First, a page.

March 20, 2023

Bits Blog: Virus Infects Computers Across Middle East

9:09 p.m. | Updated A complex computer virus has been pilfering confidential information from computers in the Middle East for at least two years, according to a security report released on Monday.

The virus, called Flame, has been infecting computers in Iran, Israel, Lebanon, Sudan, Syria, Saudi Arabia and Egypt. It has been grabbing images of users’ computer screens, recording their instant messaging chats, remotely turning on their microphones to record their audio conversations and monitoring their keystrokes and network traffic, according to a report by Kaspersky Labs, a Moscow-based security research firm.

If the report’s findings prove to be true, Flame would be the third major Internet weapon to have been discovered since 2010. The first, named Stuxnet, was intended to attack software in specialized industrial equipment, and was used to destroy centrifuges in an Iranian nuclear facility in 2010. The second virus, called Duqu, like Flame, performed reconnaissance. Security researchers believe Duqu was created by the same group of programmers behind Stuxnet.

The researchers said Flame appeared to have been developed by a different group of programmers. It contains 20 times more code than Stuxnet and is much more widespread than Duqu. Researchers believe Duqu hit fewer than 50 targets worldwide. Kaspersky’s researchers said they had detected Flame on thousands of computers belonging to individuals, private companies and universities across the Middle East.

“Flame can easily be described as one of the most complex threats ever discovered,” Alexander Gostev, the head of Kaspersky’s Global Research and Analysis team, wrote in a blog post on Monday. “It’s big and incredibly sophisticated. It pretty much redefines the notion of cyberwar and cyberespionage.”

Researchers say they do not know who is behind the virus, but given its complexity and the geography of its targets, they said it was most likely being staged by a government. The authors of Stuxnet and Duqu are also unknown but their targets and digital evidence suggest to some researchers that they may have been part of a joint American-Israeli project to sabotage Iran’s nuclear program.

Kaspersky’s researchers said the majority of computers infected with Flame were located in Iran. Like Duqu and Stuxnet, Flame infects machines through a known security hole in the Windows operating software.

Researchers discovered Flame while investigating reports that another computer virus, called Wiper, had been erasing computer programs in Iran. The International Telecommunications Union, a United Nations agency, had asked Kaspersky’s researchers to look into Wiper when they discovered that thousands more computers had been infected with Flame.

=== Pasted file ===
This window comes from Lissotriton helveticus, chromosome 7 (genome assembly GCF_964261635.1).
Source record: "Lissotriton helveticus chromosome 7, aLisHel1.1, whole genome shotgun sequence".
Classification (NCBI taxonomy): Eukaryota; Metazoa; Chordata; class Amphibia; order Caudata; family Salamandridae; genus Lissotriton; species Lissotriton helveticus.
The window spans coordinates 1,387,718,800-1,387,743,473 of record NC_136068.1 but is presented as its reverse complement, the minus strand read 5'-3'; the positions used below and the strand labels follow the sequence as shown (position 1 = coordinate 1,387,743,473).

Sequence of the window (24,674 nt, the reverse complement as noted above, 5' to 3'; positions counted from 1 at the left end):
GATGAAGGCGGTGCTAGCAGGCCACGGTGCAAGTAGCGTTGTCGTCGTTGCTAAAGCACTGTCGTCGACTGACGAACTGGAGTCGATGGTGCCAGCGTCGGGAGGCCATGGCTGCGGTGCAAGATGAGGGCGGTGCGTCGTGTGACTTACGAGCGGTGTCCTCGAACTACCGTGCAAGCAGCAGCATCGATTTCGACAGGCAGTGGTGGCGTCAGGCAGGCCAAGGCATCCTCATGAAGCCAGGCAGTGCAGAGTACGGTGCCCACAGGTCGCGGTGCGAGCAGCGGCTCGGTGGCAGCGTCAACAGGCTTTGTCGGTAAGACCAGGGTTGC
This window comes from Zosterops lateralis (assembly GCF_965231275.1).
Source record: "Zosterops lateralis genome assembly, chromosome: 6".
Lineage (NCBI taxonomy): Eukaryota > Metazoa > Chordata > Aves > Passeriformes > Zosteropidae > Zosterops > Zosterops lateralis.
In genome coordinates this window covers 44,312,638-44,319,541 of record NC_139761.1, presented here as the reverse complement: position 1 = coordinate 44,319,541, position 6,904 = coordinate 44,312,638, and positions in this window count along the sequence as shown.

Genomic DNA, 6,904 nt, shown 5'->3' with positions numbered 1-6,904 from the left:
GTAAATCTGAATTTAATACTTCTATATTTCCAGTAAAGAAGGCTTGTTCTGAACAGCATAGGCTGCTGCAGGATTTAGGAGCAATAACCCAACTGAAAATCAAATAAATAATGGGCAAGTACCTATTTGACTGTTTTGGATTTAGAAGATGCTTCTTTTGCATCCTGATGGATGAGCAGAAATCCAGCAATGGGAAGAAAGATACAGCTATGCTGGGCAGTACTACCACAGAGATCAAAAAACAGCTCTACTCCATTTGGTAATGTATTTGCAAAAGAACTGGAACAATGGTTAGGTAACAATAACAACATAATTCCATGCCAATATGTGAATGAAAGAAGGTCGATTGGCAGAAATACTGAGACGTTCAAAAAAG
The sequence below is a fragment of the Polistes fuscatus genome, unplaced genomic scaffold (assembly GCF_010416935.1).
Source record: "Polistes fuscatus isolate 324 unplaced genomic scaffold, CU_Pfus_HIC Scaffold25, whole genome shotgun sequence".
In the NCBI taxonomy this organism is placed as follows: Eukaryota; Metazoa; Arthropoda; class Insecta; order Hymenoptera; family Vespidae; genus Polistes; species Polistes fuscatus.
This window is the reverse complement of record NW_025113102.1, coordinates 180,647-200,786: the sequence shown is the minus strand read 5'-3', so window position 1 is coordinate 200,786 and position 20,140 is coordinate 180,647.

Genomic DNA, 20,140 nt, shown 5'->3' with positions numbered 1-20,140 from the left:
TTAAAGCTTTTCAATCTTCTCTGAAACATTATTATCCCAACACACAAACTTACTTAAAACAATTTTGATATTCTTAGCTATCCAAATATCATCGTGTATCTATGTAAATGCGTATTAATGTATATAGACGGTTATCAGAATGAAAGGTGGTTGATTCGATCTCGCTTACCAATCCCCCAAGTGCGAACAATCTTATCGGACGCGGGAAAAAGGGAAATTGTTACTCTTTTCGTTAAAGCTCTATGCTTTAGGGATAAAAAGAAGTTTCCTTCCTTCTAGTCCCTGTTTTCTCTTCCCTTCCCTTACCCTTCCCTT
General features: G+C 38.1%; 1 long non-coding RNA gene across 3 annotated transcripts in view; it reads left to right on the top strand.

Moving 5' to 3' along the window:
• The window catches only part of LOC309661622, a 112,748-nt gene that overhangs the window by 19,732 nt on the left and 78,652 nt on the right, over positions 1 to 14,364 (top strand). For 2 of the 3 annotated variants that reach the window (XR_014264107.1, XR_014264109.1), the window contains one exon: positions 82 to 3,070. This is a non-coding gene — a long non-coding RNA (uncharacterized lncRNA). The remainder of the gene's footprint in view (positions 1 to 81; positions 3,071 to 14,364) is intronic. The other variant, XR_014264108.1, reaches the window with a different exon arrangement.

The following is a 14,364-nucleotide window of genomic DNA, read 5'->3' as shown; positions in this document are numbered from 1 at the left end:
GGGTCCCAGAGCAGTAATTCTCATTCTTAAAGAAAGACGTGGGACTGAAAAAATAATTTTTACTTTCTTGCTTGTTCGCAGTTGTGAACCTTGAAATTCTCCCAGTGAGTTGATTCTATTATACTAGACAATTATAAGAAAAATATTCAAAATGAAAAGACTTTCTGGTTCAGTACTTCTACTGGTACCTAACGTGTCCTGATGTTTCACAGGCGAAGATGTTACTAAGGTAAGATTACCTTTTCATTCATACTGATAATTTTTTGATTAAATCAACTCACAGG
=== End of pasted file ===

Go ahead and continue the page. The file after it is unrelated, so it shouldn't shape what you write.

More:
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DealBook: Guilty Verdict Reached in Another Insider Trading Case

James FleishmanNorbert Von Der Groeben/ReutersJames Fleishman

8:22 p.m. | Updated

A former salesman at a Silicon Valley research firm was found guilty of conspiracy and wire fraud on Tuesday, the latest person to be convicted in the government’s sweeping investigation into insider trading at hedge funds.

After a two-week trial and just several hours of deliberations, a jury convicted James Fleishman, who worked at Primary Global Research in Mountain View, Calif., of orchestrating the secret exchange of information between hedge fund traders and employees at companies that included Advanced Micro Devices.

“Once again, a jury of 12 men and women has recognized insider trading for the crime that it is,” said Preet S. Bharara, the United States attorney in Manhattan whose office tried the case.

The case spotlighted so-called expert-network firms, once a fast-growing cottage industry on Wall Street. For a handsome fee, these firms connected hedge funds with paid consultants, or experts, who provided insights into companies and industries. Prosecutors exposed a problematic piece of their business model: Some of the consultants were executives of publicly traded companies, and they leaked secret information about their employers to the hedge funds.

Primary Global, which had prominent clients including the hedge fund SAC Capital, is the expert-network firm that has been the central focus of the government’s investigation. It has since closed its offices, and the government has charged at least seven people connected to the firm with insider trading crimes. A Primary Global spokesman declined to comment.

The government accused Mr. Fleishman, 42, of Santa Clara, Calif., of arranging meetings and telephone calls during which illegal tips were being swapped about Apple and other technology stocks. Two assistant United States attorneys, Antonia Apps and David Leibowitz, tried the case for the government.

Ethan Balogh, a lawyer for Mr. Fleishman, did not immediately respond to a request for comment. Judge Jed S. Rakoff set Mr. Fleishman’s sentencing for Dec. 21.

Over the last two years, federal prosecutors in Manhattan have charged 54 people with crimes related to insider trading. Of those, 49 have pleaded guilty or been convicted.

Mr. Fleishman was the sixth person to take a case to trial. All six have been found guilty, including Raj Rajaratnam, the former head of the Galleon Group hedge fund and Winifred Jiau, a former consultant at Primary Global.

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